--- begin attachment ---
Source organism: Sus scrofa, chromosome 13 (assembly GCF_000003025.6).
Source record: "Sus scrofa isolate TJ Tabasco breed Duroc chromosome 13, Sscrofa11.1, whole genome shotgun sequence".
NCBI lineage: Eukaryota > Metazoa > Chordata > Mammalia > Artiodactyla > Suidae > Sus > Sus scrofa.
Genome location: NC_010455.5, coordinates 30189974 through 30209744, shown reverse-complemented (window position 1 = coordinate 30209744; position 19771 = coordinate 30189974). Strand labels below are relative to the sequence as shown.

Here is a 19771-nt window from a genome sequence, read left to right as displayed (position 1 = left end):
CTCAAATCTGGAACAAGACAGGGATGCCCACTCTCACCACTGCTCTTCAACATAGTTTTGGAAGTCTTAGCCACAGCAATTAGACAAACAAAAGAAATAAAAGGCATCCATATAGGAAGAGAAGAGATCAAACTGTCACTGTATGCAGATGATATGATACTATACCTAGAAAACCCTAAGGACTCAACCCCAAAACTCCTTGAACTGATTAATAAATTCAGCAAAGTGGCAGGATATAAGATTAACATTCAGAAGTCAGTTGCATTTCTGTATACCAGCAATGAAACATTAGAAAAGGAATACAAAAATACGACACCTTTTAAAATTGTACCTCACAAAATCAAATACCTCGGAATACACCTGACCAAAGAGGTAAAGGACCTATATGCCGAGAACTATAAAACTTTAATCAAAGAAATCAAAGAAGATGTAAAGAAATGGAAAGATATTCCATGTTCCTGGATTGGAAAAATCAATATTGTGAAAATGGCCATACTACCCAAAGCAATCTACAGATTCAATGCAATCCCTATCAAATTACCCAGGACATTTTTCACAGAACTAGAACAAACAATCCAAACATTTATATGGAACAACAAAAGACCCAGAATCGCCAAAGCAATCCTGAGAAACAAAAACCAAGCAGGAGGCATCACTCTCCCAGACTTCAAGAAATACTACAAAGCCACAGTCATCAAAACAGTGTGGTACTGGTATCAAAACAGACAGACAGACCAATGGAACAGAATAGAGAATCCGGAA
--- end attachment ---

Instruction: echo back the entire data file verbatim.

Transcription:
Source organism: Sus scrofa, chromosome 13 (assembly GCF_000003025.6).
Source record: "Sus scrofa isolate TJ Tabasco breed Duroc chromosome 13, Sscrofa11.1, whole genome shotgun sequence".
NCBI lineage: Eukaryota > Metazoa > Chordata > Mammalia > Artiodactyla > Suidae > Sus > Sus scrofa.
Genome location: NC_010455.5, coordinates 30189974 through 30209744, shown reverse-complemented (window position 1 = coordinate 30209744; position 19771 = coordinate 30189974). Strand labels below are relative to the sequence as shown.

Here is a 19771-nt window from a genome sequence, read left to right as displayed (position 1 = left end):
CTCAAATCTGGAACAAGACAGGGATGCCCACTCTCACCACTGCTCTTCAACATAGTTTTGGAAGTCTTAGCCACAGCAATTAGACAAACAAAAGAAATAAAAGGCATCCATATAGGAAGAGAAGAGATCAAACTGTCACTGTATGCAGATGATATGATACTATACCTAGAAAACCCTAAGGACTCAACCCCAAAACTCCTTGAACTGATTAATAAATTCAGCAAAGTGGCAGGATATAAGATTAACATTCAGAAGTCAGTTGCATTTCTGTATACCAGCAATGAAACATTAGAAAAGGAATACAAAAATACGACACCTTTTAAAATTGTACCTCACAAAATCAAATACCTCGGAATACACCTGACCAAAGAGGTAAAGGACCTATATGCCGAGAACTATAAAACTTTAATCAAAGAAATCAAAGAAGATGTAAAGAAATGGAAAGATATTCCATGTTCCTGGATTGGAAAAATCAATATTGTGAAAATGGCCATACTACCCAAAGCAATCTACAGATTCAATGCAATCCCTATCAAATTACCCAGGACATTTTTCACAGAACTAGAACAAACAATCCAAACATTTATATGGAACAACAAAAGACCCAGAATCGCCAAAGCAATCCTGAGAAACAAAAACCAAGCAGGAGGCATCACTCTCCCAGACTTCAAGAAATACTACAAAGCCACAGTCATCAAAACAGTGTGGTACTGGTATCAAAACAGACAGACAGACCAATGGAACAGAATAGAGAATCCGGAA